NOT seasonally adjusted: https://data.bls.gov/timeseries/LNU00000000

# Black unemployment rate (%), https://data.bls.gov/timeseries/LNS14000006
2020: 6.1 6.0 6.8 16.7 16.7 15.3 14.4 12.8 12.0 10.8 10.3 9.9  
2021: 9.2 9.9   Trump: "what have you got to lose?"

# Hispanic or Latino unemployment rate (%), https://data.bls.gov/timeseries/LNS14000009
2020: 4.3 4.4 6.0 18.9 17.6 14.5 12.7 10.5 10.3 8.8 8.4 9.3
2021: 8.6 8.5

# White unemployment rate (%), https://data.bls.gov/timeseries/LNS14000003
2020: 3.0 3.0 3.9 14.1 12.3 10.1 9.2 7.4 7.0 6.0 5.9 6.0
2021: 5.7 5.6

LFPR - Labor Force Participation Rate for some age groups
The LFPR is the Employed + jobless people who have looked for work in the last 4 weeks (and say they want a job and are able to take one if offered). All divided by the civilian non-institutional population age 16+.
SA means Seasonally adjusted. NSA means Not Seasonally Adjusted
16+: SA: http://data.bls.gov/timeseries/LNS11300000 NSA: http://data.bls.gov/timeseries/LNU01300000
25-34: SA: http://data.bls.gov/timeseries/LNS11300089 NSA: http://data.bls.gov/timeseries/LNU01300089
25-54: SA: http://data.bls.gov/timeseries/LNS11300060 NSA: http://data.bls.gov/timeseries/LNU01300060
55+: SA: http://data.bls.gov/timeseries/LNS11324230 NSA: http://data.bls.gov/timeseries/LNU01324230
65+: SA: ---------------- NSA: http://data.bls.gov/timeseries/LNU01300097

LFPR - Labor Force Particpation Rate (prime age 25-54) by gender
All: http://data.bls.gov/timeseries/LNS11300060
Men: http://data.bls.gov/timeseries/LNS11300061
Women: http://data.bls.gov/timeseries/LNS11300062


ETPR - Employment to Population Ratio for some age groups
SA means Seasonally adjusted. NSA means Not Seasonally Adjusted
16+: SA: http://data.bls.gov/timeseries/LNS12300000 NSA: http://data.bls.gov/timeseries/LNU02300000
25-34: http://data.bls.gov/timeseries/LNS12300089 NSA: http://data.bls.gov/timeseries/LNU02300089
25-54: SA: http://data.bls.gov/timeseries/LNS12300060 NSA: http://data.bls.gov/timeseries/LNU02300060
55+: SA: http://data.bls.gov/timeseries/LNS12324230 NSA: http://data.bls.gov/timeseries/LNU02324230
65+: SA: ---------------- NSA: http://data.bls.gov/timeseries/LNU02300097

Inflation rate (CPI)
. . . Monthly report: https://www.bls.gov/news.release/cpi.nr0.htm
. . . Calculator at: https://www.bls.gov/data/inflation_calculator.htm

Grocery prices (food at home) inflation compared to overall inflation rate
. . . . . https://www.in2013dollars.com/Food-at-home/price-inflation
. . . From 1947 to 2021 and from 2000 to 2021, food at home inflation very slightly lagged the overall inflation rate
. . . . . https://www.democraticunderground.com/10142735789

Data series finder: https://www.bls.gov/data/#employment

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Response to BumRushDaShow (Original post)

Fri Apr 2, 2021, 10:39 AM

12. I see we gained more than a million jobs compared to last month's report:

From BLS, in post number 2
With these revisions, employment in January and February combined was 156,000 higher than previously reported.


+916,000 jobs added in March
+156,000 upward revision in January and February combined
------------------------------------------------------
+1,072,000 Additional jobs in today's report compared to the February report that came out March 5.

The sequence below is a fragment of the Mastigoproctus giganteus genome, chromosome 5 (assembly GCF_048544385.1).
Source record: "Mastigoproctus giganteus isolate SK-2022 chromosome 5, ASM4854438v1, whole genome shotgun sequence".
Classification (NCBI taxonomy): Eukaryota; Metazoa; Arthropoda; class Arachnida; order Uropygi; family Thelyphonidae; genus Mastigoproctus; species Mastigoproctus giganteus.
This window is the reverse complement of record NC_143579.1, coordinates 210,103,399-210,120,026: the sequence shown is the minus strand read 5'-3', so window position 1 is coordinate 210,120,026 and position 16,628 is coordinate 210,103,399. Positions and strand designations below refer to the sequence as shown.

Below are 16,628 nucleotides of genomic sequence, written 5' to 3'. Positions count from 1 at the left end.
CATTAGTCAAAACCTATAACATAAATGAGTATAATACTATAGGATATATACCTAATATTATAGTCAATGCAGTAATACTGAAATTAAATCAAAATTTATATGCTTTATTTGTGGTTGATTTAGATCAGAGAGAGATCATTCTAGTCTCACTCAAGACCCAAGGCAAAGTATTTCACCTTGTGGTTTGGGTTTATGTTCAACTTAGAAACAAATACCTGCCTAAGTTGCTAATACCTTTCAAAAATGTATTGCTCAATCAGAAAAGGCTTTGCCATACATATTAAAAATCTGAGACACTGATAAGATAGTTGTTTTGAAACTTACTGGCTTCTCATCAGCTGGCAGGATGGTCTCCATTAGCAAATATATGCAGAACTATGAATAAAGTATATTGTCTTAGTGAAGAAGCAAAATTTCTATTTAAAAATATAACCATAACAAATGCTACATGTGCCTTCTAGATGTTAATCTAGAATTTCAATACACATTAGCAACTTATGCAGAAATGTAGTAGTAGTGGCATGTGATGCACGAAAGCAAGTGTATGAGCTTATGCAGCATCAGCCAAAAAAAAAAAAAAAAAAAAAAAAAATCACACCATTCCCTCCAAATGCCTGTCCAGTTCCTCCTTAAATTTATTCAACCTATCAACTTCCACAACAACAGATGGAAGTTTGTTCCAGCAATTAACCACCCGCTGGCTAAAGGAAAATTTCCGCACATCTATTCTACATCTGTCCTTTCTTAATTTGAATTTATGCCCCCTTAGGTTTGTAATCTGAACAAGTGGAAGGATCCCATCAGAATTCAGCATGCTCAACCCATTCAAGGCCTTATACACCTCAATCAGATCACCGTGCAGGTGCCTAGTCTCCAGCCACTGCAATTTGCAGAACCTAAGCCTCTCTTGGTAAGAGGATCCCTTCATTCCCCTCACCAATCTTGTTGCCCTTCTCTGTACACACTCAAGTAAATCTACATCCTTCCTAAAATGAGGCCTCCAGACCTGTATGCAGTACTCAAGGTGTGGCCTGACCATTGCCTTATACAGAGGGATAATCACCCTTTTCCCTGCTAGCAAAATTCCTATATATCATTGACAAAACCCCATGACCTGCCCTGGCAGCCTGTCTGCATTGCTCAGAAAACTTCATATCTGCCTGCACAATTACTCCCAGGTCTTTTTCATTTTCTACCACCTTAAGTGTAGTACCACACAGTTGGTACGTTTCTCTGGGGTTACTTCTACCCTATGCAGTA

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Response to progree (Reply #12)

Fri Apr 2, 2021, 11:51 AM

15. Was about to hunt for the revisions.

That's pretty significant. Thank you!

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Response to BumRushDaShow (Original post)

Fri Apr 2, 2021, 11:34 AM

14. Biden's mantra all along was get control of the virus and the jobs will return.

He is exactly who we needed at this time in history.

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Response to BumRushDaShow (Original post)

Mon Apr 12, 2021, 01:43 PM

16. Biden Economist Plans To Tackle Economic Disparities Caused By COVID-19

POLITICS

Biden Economist Plans To Tackle Economic Disparities Caused By COVID-19

April 6, 2021 5:03 AM ET
Heard on Morning Edition

AYESHA RASCOE Twitter https://www.twitter.com/ayesharascoe

The economic fallout from COVID-19 hit communities of color hard. One official leading the federal response is Labor Department Chief Economist Janelle Jones, the first Black woman in that post.

STEVE INSKEEP, HOST:

The pandemic worsened economic equality. So what does the Biden administration plan to do about it? NPR's Ayesha Rascoe talked with Janelle Jones, the chief economist at the Labor Department and the first Black woman to hold that job.

AYESHA RASCOE, BYLINE: Employers added more than 900,000 jobs last month. That's a banner number for any administration, and the unemployment rate dropped to 6%. But Janelle Jones, the first Black woman to serve as the top economist for the Labor Department, says you have to dig further into those numbers.

JANELLE JONES: Whenever someone tells me a headline number or tells me the economy is doing really well, my immediate follow-up question is, for who? And who is being left behind and who is not included?

RASCOE: The answer, as it has been for years, is a lot of the country that is not white or male. With the growth in vaccinations, businesses like restaurants and hotels are making more money and hiring more people. Jones says that's good news for Black and Latino women who are overrepresented in the leisure and hospitality sector. Still, unemployment only fell to 7.9% for Latinos and 9.6% percent for African Americans.

JONES: If the overall unemployment rate was 9.6% for all workers, we would be running around with, like, our heads on fire. That is crisis levels of unemployment.

{snip}